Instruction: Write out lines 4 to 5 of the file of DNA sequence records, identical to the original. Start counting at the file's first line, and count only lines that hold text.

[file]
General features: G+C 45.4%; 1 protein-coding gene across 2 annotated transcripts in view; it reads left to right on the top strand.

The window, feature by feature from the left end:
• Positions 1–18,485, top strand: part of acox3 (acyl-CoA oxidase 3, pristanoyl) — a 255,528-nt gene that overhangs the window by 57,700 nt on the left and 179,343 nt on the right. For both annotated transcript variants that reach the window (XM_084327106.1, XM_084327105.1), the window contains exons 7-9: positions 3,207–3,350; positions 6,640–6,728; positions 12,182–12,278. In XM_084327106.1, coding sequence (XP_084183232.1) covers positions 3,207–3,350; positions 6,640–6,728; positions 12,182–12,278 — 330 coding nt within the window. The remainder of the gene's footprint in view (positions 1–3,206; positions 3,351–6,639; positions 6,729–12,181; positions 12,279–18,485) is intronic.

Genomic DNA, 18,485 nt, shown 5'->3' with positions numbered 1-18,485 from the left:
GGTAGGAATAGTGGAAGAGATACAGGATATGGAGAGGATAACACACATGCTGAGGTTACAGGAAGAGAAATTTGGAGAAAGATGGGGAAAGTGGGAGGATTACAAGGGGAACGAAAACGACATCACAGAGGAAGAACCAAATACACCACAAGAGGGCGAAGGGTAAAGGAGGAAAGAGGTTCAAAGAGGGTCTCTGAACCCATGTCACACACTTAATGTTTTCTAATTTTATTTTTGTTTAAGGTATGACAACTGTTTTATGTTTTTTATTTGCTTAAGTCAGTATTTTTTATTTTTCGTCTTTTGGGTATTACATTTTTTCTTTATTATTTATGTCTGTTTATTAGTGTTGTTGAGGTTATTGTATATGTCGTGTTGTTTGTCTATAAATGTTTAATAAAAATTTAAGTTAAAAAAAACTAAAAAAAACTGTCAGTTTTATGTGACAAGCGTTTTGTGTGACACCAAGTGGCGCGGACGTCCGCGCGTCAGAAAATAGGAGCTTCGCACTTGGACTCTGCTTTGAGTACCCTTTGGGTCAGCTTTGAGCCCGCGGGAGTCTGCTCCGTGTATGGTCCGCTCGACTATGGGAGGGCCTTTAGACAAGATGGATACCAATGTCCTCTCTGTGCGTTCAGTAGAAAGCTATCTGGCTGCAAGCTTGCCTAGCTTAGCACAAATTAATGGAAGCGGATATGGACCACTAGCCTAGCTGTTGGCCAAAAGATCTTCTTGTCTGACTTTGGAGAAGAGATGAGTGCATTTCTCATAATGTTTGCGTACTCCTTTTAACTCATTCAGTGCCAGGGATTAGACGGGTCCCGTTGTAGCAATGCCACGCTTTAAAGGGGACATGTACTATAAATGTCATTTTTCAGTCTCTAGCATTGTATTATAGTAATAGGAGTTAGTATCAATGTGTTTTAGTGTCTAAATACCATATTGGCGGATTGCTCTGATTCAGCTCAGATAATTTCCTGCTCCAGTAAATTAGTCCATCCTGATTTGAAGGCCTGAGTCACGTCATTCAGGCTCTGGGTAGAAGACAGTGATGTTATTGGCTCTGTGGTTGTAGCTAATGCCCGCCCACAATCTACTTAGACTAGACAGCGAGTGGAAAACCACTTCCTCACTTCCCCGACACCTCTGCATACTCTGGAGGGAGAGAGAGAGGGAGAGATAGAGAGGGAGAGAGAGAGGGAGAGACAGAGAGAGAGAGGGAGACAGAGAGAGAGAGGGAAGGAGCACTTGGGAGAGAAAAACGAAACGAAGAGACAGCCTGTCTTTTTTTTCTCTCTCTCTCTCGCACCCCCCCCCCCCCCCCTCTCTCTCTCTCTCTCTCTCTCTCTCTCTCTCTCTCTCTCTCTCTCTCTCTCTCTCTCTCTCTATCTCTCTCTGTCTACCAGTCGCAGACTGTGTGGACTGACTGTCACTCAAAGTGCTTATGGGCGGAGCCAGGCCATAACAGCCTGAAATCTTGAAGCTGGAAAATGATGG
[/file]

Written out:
Genomic DNA, 18,485 nt, shown 5'->3' with positions numbered 1-18,485 from the left:
GGTAGGAATAGTGGAAGAGATACAGGATATGGAGAGGATAACACACATGCTGAGGTTACAGGAAGAGAAATTTGGAGAAAGATGGGGAAAGTGGGAGGATTACAAGGGGAACGAAAACGACATCACAGAGGAAGAACCAAATACACCACAAGAGGGCGAAGGGTAAAGGAGGAAAGAGGTTCAAAGAGGGTCTCTGAACCCATGTCACACACTTAATGTTTTCTAATTTTATTTTTGTTTAAGGTATGACAACTGTTTTATGTTTTTTATTTGCTTAAGTCAGTATTTTTTATTTTTCGTCTTTTGGGTATTACATTTTTTCTTTATTATTTATGTCTGTTTATTAGTGTTGTTGAGGTTATTGTATATGTCGTGTTGTTTGTCTATAAATGTTTAATAAAAATTTAAGTTAAAAAAAACTAAAAAAAACTGTCAGTTTTATGTGACAAGCGTTTTGTGTGACACCAAGTGGCGCGGACGTCCGCGCGTCAGAAAATAGGAGCTTCGCACTTGGACTCTGCTTTGAGTACCCTTTGGGTCAGCTTTGAGCCCGCGGGAGTCTGCTCCGTGTATGGTCCGCTCGACTATGGGAGGGCCTTTAGACAAGATGGATACCAATGTCCTCTCTGTGCGTTCAGTAGAAAGCTATCTGGCTGCAAGCTTGCCTAGCTTAGCACAAATTAATGGAAGCGGATATGGACCACTAGCCTAGCTGTTGGCCAAAAGATCTTCTTGTCTGACTTTGGAGAAGAGATGAGTGCATTTCTCATAATGTTTGCGTACTCCTTTTAACTCATTCAGTGCCAGGGATTAGACGGGTCCCGTTGTAGCAATGCCACGCTTTAAAGGGGACATGTACTATAAATGTCATTTTTCAGTCTCTAGCATTGTATTATAGTAATAGGAGTTAGTATCAATGTGTTTTAGTGTCTAAATACCATATTGGCGGATTGCTCTGATTCAGCTCAGATAATTTCCTGCTCCAGTAAATTAGTCCATCCTGATTTGAAGGCCTGAGTCACGTCATTCAGGCTCTGGGTAGAAGACAGTGATGTTATTGGCTCTGTGGTTGTAGCTAATGCCCGCCCACAATCTACTTAGACTAGACAGCGAGTGGAAAACCACTTCCTCACTTCCCCGACACCTCTGCATACTCTGGAGGGAGAGAGAGAGGGAGAGATAGAGAGGGAGAGAGAGAGGGAGAGACAGAGAGAGAGAGGGAGACAGAGAGAGAGAGGGAAGGAGCACTTGGGAGAGAAAAACGAAACGAAGAGACAGCCTGTCTTTTTTTTCTCTCTCTCTCTCGCACCCCCCCCCCCCCCCCTCTCTCTCTCTCTCTCTCTCTCTCTCTCTCTCTCTCTCTCTCTCTCTCTCTCTCTCTCTCTCTATCTCTCTCTGTCTACCAGTCGCAGACTGTGTGGACTGACTGTCACTCAAAGTGCTTATGGGCGGAGCCAGGCCATAACAGCCTGAAATCTTGAAGCTGGAAAATGATGG